Thanks for the response!

Ron

Hi Ron,

Druid’s main value add is fast, interactive queries currently. Result sets for this use case tend to be aggregated and much smaller than the input set. If your result set is close to your input set in size (billions of rows), you can consider using Hadoop as no system will be able to do that query interactively. With that said however, Druid is often used for reporting use cases (with pagination - where each result is a few hundred thousand rows at most) and we will add more features in the future for better support of traditional reporting.

The result set will rarely be on the order of the input set (although we have a potential side case where it might be, but we can break that into sub queries if needed).

Mostly it will be TopN queries and aggregation. However, like I said, querying for TopN over dozens of TBs of (uncompressed data) is a main usage case (“reports”).

I was just making sure Druid doesn’t break down if you are doing huge queries. Typically there is only one query running at any time (one user).

Ron

It’s definitely possible for Druid to do interactive queries on months of 200k/sec data, with the right configuration and hardware. If you want to shoot for that, then minutes-long queries may not be something you need to worry about at all.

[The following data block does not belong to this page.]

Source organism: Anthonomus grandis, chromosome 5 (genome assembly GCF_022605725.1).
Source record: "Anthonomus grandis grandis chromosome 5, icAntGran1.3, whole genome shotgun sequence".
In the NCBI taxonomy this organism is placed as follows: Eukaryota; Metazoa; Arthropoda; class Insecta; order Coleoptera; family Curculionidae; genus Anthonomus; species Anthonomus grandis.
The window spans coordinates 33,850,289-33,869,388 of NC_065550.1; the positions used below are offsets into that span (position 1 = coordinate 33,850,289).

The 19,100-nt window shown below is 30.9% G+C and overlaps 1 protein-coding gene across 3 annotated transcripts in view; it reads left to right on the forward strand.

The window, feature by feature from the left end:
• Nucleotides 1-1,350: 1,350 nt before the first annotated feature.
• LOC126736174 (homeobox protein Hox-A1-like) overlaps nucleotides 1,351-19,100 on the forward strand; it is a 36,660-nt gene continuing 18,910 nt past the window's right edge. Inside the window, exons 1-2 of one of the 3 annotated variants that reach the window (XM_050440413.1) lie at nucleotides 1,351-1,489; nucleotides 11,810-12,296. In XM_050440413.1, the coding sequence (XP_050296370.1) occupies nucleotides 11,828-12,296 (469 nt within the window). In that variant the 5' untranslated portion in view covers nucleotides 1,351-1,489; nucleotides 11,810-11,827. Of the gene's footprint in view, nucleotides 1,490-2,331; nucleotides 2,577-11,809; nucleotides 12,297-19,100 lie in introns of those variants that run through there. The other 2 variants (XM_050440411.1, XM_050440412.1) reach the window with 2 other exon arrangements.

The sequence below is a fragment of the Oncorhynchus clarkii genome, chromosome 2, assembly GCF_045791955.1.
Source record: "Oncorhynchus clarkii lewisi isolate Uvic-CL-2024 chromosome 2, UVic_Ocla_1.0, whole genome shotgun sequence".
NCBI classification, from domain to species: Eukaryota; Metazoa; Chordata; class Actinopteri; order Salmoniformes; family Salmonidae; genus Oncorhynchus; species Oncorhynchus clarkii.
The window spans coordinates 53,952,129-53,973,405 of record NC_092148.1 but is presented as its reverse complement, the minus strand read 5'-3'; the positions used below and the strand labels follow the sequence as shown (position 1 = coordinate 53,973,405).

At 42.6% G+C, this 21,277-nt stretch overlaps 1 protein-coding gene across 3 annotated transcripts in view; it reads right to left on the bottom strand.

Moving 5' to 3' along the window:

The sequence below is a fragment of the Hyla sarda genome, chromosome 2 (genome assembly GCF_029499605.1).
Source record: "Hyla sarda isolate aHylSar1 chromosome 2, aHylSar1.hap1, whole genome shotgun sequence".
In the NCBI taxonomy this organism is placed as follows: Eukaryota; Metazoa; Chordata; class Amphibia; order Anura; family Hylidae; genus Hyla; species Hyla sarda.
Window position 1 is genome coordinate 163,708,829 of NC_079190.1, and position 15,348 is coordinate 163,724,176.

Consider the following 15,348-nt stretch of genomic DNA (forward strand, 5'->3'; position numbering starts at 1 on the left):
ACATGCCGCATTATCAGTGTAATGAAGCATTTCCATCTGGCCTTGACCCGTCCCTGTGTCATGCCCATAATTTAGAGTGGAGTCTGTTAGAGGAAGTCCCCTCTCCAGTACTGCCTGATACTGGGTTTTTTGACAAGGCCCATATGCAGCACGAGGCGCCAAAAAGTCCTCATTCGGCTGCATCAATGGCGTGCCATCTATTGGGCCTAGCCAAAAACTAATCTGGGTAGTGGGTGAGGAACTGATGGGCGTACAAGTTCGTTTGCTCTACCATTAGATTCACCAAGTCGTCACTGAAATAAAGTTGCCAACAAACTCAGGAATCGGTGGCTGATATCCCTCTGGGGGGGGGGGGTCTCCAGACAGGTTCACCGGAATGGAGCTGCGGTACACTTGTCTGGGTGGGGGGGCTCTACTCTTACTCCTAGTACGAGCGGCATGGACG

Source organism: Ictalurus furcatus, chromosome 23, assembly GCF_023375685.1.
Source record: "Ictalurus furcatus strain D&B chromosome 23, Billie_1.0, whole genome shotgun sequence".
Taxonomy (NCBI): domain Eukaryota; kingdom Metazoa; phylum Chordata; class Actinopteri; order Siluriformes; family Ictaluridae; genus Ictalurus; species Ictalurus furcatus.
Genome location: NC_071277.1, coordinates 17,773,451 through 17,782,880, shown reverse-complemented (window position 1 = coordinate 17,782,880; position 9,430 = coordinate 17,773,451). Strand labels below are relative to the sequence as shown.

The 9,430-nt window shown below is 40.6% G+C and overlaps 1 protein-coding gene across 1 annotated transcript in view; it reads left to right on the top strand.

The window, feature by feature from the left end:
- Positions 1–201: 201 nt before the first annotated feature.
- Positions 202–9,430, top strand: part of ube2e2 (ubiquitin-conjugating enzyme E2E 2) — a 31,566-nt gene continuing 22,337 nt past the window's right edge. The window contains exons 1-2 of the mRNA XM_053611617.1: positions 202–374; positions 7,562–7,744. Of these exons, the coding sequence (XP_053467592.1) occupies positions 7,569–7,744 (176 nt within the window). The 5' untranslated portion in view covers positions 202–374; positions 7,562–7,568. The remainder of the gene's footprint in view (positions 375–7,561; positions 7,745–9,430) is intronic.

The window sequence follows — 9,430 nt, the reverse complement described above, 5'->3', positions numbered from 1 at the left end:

In general the guidance I would follow for “big” queries is:

  1. Don’t worry about how much data is being scanned- it’s ok to scan a lot of data for a single query.

  2. Don’t worry too much about how long the query takes. You may have to increase the query timeout, and if you do a lot of concurrent slow queries you may need to use a dedicated broker and leverage query priorities, but long-running queries are OK with appropriate configuration.

  3. DO worry about the size of the result set. Druid is not currently a good solution for single queries with very large result sets (more than a few hundred thousand rows per query). One common workaround for that is to split your single large query into many smaller queries. This could be done through filters, or using different intervals, or using topNs with the “Lexicographic TopNMetricSpec” (see http://druid.io/docs/latest/querying/topnmetricspec.html).

Ok, that sounds great. Well within our usage case. Right now I’m bumping on the timeout because I’m doing a proof of concept on limited hardware just to show the decision makers that Druid can do what we need it to do.

Thanks again!

Ron

Great to hear. Good luck with your POC!